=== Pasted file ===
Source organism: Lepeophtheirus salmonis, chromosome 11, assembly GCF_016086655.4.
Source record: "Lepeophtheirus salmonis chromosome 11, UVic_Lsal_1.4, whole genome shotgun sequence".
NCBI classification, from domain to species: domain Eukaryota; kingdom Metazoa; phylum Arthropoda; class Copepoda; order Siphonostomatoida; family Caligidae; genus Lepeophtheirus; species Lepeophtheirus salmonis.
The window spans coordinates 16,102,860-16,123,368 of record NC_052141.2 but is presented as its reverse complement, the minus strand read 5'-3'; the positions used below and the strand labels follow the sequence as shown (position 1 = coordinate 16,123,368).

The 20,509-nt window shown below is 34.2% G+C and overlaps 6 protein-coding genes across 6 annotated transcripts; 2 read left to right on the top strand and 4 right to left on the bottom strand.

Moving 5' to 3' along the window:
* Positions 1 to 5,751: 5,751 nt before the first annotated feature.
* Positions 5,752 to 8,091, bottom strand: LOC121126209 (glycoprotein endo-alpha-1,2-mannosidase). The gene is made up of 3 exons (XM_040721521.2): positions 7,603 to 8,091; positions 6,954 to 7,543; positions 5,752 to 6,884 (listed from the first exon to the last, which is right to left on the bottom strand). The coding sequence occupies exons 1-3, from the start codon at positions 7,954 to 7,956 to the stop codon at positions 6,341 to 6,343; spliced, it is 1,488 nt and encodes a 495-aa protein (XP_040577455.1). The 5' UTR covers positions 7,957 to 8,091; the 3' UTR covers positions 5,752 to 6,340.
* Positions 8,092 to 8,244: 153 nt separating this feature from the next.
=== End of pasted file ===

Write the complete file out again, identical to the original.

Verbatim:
Source organism: Lepeophtheirus salmonis, chromosome 11, assembly GCF_016086655.4.
Source record: "Lepeophtheirus salmonis chromosome 11, UVic_Lsal_1.4, whole genome shotgun sequence".
NCBI classification, from domain to species: domain Eukaryota; kingdom Metazoa; phylum Arthropoda; class Copepoda; order Siphonostomatoida; family Caligidae; genus Lepeophtheirus; species Lepeophtheirus salmonis.
The window spans coordinates 16,102,860-16,123,368 of record NC_052141.2 but is presented as its reverse complement, the minus strand read 5'-3'; the positions used below and the strand labels follow the sequence as shown (position 1 = coordinate 16,123,368).

The 20,509-nt window shown below is 34.2% G+C and overlaps 6 protein-coding genes across 6 annotated transcripts; 2 read left to right on the top strand and 4 right to left on the bottom strand.

Moving 5' to 3' along the window:
* Positions 1 to 5,751: 5,751 nt before the first annotated feature.
* Positions 5,752 to 8,091, bottom strand: LOC121126209 (glycoprotein endo-alpha-1,2-mannosidase). The gene is made up of 3 exons (XM_040721521.2): positions 7,603 to 8,091; positions 6,954 to 7,543; positions 5,752 to 6,884 (listed from the first exon to the last, which is right to left on the bottom strand). The coding sequence occupies exons 1-3, from the start codon at positions 7,954 to 7,956 to the stop codon at positions 6,341 to 6,343; spliced, it is 1,488 nt and encodes a 495-aa protein (XP_040577455.1). The 5' UTR covers positions 7,957 to 8,091; the 3' UTR covers positions 5,752 to 6,340.
* Positions 8,092 to 8,244: 153 nt separating this feature from the next.